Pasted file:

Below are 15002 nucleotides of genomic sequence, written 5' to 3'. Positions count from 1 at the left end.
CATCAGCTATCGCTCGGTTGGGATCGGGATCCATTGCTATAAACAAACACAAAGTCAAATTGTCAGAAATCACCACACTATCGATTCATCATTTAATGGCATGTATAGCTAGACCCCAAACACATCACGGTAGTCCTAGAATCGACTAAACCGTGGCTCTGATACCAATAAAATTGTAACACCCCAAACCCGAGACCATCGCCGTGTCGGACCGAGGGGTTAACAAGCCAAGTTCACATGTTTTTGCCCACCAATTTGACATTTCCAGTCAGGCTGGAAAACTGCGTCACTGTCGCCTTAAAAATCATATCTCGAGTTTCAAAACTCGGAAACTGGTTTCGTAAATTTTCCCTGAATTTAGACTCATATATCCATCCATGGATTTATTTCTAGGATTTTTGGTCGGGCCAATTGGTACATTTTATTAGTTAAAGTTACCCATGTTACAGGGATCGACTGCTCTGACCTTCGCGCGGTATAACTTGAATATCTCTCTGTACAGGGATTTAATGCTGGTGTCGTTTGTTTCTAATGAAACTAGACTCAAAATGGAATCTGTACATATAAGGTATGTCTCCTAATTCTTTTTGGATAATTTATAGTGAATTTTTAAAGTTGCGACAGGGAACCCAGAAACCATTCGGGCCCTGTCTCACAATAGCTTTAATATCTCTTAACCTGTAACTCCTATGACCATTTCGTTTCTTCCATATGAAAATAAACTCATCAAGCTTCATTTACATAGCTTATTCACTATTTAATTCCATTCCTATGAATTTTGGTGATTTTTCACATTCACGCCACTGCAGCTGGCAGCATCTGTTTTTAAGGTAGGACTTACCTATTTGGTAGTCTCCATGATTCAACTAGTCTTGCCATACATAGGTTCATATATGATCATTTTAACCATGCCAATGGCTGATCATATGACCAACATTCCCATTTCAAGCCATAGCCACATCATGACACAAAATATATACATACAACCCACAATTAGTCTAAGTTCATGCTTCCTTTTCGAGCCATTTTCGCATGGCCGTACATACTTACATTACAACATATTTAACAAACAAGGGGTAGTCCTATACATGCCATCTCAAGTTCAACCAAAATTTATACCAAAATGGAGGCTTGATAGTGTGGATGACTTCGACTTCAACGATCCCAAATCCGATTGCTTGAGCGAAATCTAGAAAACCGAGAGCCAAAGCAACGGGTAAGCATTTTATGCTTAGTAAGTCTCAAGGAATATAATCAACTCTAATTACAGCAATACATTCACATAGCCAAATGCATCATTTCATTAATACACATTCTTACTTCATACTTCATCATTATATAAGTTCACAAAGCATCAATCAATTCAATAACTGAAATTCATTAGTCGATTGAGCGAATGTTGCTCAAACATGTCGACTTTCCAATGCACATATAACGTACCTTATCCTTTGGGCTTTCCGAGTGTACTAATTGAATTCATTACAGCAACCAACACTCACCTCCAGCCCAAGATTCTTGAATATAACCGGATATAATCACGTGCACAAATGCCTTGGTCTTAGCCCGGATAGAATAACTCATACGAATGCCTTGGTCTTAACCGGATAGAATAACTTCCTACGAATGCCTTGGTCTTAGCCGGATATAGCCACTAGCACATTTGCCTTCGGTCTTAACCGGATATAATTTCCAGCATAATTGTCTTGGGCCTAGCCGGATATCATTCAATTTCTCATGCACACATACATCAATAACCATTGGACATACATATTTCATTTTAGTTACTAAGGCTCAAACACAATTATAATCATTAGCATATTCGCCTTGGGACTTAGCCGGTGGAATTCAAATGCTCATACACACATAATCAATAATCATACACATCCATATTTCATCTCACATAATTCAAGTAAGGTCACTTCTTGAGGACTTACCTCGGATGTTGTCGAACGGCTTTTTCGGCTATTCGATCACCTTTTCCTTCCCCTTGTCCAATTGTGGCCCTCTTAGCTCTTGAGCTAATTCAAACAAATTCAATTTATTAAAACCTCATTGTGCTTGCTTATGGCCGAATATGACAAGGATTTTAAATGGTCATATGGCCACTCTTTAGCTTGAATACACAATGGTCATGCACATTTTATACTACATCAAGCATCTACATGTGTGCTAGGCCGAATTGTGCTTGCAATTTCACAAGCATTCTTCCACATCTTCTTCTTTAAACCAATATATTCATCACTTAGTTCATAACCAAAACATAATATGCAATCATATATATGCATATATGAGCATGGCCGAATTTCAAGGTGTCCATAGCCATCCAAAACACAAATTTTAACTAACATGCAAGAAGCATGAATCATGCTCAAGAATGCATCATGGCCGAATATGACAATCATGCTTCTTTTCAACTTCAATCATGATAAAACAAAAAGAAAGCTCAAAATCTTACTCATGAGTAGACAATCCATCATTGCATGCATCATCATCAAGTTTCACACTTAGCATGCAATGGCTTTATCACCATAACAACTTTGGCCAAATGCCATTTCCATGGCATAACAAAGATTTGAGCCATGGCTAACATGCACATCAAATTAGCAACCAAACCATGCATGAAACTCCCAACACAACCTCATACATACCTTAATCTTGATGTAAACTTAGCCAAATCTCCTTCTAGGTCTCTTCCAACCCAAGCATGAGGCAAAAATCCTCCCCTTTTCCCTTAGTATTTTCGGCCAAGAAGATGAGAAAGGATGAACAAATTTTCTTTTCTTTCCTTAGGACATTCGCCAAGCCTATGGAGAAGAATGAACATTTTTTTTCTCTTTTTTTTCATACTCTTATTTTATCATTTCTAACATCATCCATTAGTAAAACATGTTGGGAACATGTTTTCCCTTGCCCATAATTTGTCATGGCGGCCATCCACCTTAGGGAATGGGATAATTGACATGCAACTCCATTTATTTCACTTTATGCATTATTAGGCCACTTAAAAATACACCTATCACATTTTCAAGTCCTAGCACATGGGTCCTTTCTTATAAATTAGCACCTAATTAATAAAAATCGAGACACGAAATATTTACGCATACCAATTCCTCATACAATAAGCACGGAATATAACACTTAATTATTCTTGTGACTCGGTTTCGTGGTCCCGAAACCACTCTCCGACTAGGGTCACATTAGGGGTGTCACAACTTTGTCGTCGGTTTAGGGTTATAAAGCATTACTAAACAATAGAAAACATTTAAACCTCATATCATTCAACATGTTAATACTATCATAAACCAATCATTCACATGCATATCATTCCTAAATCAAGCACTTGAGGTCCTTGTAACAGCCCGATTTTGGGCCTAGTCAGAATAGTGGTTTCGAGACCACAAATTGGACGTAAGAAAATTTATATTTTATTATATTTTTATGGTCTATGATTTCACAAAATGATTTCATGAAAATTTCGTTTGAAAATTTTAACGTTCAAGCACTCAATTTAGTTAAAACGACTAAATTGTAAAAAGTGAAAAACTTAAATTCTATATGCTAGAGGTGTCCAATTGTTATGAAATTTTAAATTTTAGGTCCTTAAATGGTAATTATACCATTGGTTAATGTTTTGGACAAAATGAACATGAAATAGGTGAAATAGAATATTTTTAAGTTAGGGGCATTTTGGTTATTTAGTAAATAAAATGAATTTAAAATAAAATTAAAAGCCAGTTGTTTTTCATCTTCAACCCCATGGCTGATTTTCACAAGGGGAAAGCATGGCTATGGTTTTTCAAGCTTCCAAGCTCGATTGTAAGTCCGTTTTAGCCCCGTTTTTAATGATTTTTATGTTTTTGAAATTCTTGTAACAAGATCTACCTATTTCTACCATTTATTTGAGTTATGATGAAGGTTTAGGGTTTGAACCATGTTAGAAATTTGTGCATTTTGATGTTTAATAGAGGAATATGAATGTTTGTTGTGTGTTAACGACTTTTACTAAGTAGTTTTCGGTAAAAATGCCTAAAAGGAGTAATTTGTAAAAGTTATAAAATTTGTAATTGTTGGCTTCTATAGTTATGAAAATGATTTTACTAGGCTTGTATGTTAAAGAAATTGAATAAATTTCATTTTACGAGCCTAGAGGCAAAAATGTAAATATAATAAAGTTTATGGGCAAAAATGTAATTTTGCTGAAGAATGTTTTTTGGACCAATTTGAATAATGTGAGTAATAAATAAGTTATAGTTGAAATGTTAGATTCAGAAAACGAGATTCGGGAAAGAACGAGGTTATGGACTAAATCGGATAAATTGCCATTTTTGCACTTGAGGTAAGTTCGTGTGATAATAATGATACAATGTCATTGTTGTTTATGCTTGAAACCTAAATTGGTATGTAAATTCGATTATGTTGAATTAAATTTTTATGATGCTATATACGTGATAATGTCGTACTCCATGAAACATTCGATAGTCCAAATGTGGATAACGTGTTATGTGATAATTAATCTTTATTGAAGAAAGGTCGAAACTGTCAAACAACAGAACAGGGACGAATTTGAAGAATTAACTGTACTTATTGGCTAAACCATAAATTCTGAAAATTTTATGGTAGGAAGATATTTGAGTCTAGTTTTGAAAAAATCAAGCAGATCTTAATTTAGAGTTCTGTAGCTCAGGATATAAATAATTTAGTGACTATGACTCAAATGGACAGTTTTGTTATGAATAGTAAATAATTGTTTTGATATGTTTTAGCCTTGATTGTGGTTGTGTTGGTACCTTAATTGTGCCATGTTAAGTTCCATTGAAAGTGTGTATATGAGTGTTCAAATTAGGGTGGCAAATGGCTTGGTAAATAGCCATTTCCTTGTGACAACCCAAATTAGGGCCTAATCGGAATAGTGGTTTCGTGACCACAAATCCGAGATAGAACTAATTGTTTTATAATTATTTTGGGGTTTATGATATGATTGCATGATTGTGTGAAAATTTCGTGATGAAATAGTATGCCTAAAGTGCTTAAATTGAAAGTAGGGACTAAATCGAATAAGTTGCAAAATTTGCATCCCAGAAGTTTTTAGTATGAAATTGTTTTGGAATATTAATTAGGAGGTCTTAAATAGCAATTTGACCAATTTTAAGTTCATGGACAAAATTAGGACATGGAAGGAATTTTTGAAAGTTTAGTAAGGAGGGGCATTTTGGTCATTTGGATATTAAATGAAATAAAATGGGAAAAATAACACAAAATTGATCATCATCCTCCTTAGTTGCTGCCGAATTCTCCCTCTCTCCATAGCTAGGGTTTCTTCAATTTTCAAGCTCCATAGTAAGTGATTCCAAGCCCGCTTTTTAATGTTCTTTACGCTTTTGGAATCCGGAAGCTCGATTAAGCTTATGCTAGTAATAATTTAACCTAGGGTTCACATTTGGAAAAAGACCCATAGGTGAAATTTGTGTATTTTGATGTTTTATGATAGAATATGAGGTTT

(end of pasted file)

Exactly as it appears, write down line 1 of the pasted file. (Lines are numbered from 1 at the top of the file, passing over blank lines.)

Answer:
Below are 15002 nucleotides of genomic sequence, written 5' to 3'. Positions count from 1 at the left end.